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"1.) Some kind of coding that allows you to install Windows XP onto your system as well and be able to run Windows based programs under Linux but through Windows XP itself."

Kind of the other way around, see CoLinux, it runs at the same time as xp 32 bit would. There was some other attempt that I can't remember now but colinux is maybe the most advanced.

Guess you might be able to run ReactOS instead of xp for some stuff but again within the limits of vm's.

Pretty much every other way has been covered above.

Last edited by jefro; 05-26-2013 at 03:08 PM.
Old 05-24-2013, 07:38 AM   #7
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playonlinux & crossoverlinux left in above posts although they are not much efficient but I think I should mention them if we are talking about wine.

The moderator has already told the virtual machine as a solution and it is quite efficient in all manner.

If you are switching to ubuntu (A popular linux distribution) because you don't want installation and partition and all that difficult stuff, you can install ubuntu using wubi. It is easy to install and easy to remove and it gives you dual boot option just like real ubuntu installation.
But if you are tired of dual boot then go with the moderator.

But I think the best way is "install Linux software on Linux and windows software on windows" and use Linux's softwares on Linux because if you do it, you have following advantages :
1) The software runs with its full efficiency, No errors, No blocks.
2) You learn a new software.
3) 99% chances that it is free.
Richard Stallman: “Free software is a matter of liberty, not price. To understand the concept, you should think of ‘free’ as in ‘free speech’, not as in ‘free beer’.
4) You don't support piracy that's why You are not bound by restrictive licenses of proprietary softwares.
5) You don't mad on Linux because software is not running.

Look at this link.

Last edited by bloodstreetboy; 05-24-2013 at 07:39 AM.
Old 05-25-2013, 02:19 PM   #8
LQ Newbie
Registered: May 2013
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Hello Everyone,

First off I just want to thank you all again for all your responses, this means a lot.

Okay so somewhat as expected my options are basically VM or Wine.
As I mentioned I haven't tried these options out yet so I can't really say that they are not effective for me. (After reading most reviews on other "Wine" based products it seems most say to stick with Wine itself).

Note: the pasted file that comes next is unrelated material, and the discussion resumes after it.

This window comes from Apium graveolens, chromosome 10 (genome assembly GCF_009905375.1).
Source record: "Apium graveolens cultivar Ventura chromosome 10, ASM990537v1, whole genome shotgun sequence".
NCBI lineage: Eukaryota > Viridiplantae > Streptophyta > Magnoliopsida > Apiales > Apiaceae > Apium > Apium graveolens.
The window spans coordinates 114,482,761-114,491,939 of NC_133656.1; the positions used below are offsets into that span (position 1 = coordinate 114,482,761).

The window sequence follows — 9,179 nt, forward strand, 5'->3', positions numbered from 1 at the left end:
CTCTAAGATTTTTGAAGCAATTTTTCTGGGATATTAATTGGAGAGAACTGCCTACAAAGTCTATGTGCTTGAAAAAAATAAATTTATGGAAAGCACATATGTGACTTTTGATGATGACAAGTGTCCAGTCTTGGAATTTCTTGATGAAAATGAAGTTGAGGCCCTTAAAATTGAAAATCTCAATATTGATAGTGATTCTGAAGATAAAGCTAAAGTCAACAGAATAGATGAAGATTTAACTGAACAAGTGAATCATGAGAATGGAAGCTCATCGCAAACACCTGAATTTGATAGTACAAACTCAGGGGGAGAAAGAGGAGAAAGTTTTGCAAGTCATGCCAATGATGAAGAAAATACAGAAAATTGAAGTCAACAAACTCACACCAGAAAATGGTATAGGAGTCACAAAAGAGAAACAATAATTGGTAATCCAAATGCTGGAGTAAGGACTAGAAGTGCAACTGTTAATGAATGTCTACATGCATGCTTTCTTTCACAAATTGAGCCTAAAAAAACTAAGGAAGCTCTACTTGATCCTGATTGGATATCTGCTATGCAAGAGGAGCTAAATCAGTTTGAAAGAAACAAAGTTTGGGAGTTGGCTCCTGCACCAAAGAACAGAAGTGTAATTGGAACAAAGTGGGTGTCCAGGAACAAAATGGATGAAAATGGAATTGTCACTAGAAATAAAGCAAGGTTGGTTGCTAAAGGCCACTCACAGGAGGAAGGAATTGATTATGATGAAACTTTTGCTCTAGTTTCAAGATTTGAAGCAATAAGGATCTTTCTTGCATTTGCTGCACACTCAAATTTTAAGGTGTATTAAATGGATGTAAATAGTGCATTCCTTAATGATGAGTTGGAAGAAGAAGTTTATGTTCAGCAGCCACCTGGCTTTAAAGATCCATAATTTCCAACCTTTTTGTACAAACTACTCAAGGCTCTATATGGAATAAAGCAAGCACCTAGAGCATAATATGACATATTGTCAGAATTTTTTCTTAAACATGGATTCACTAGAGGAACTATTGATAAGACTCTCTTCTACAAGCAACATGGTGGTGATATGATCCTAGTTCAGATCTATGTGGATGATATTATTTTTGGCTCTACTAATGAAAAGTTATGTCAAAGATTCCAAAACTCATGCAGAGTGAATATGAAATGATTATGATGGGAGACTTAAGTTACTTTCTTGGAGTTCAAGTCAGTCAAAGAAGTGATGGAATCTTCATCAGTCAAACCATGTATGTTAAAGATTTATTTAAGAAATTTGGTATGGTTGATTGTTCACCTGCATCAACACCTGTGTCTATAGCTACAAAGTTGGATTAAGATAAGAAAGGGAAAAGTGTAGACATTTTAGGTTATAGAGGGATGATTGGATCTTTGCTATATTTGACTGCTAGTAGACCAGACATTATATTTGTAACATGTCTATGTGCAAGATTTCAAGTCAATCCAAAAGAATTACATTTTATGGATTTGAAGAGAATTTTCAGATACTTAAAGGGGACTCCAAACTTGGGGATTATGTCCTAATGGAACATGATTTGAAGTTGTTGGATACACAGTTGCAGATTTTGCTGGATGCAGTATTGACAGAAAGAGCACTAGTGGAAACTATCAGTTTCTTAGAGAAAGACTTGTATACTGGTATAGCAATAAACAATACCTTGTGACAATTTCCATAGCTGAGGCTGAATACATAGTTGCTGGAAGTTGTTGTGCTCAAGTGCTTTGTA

I am okay with going these routes, like I said I am just looking for a little more of a way to make the VM a little more hidden. When you think of it, the hard part seems to have already been done, which is getting the VM to run Windows within Linux, the next part is a graphical way to make it appear to be just part of Linux (not to say this is easy).

Now TobiSGD's response (thank you) is pretty interesting and it is a little closer to what I am looking for (I was not aware of this option). When you follow the link given it shows an environment where Linux windows and Windows windows are playing together, sharing the desktop.
The only weird part about it is that you have the Windows XP taskbar on top of the Linux taskbar, and in the Linux taskbar you have quite a few extra items there "virtualbox seemless", "virtualbox ose", "winxp running". Not a huge deal but it would be pretty cool if these things were hidden a little more.

I am sure Linux has it too, but a good example (little different scenario) is like in Windows when you go to open up a file you can set and or select what program you want to open that file with.
It would be cool if you could in Linux set a Windows program to open with a VM program so that it just opens up a window of that Windows program within Linux. In essence hiding the middle man that is the VM program.

I am aware that I may be restating things but with all of your responses it gives me more to work with in explaining things in different ways.

Again thank you all, all responses are appreciated and welcome.

Last edited by paulcall; 05-25-2013 at 02:21 PM.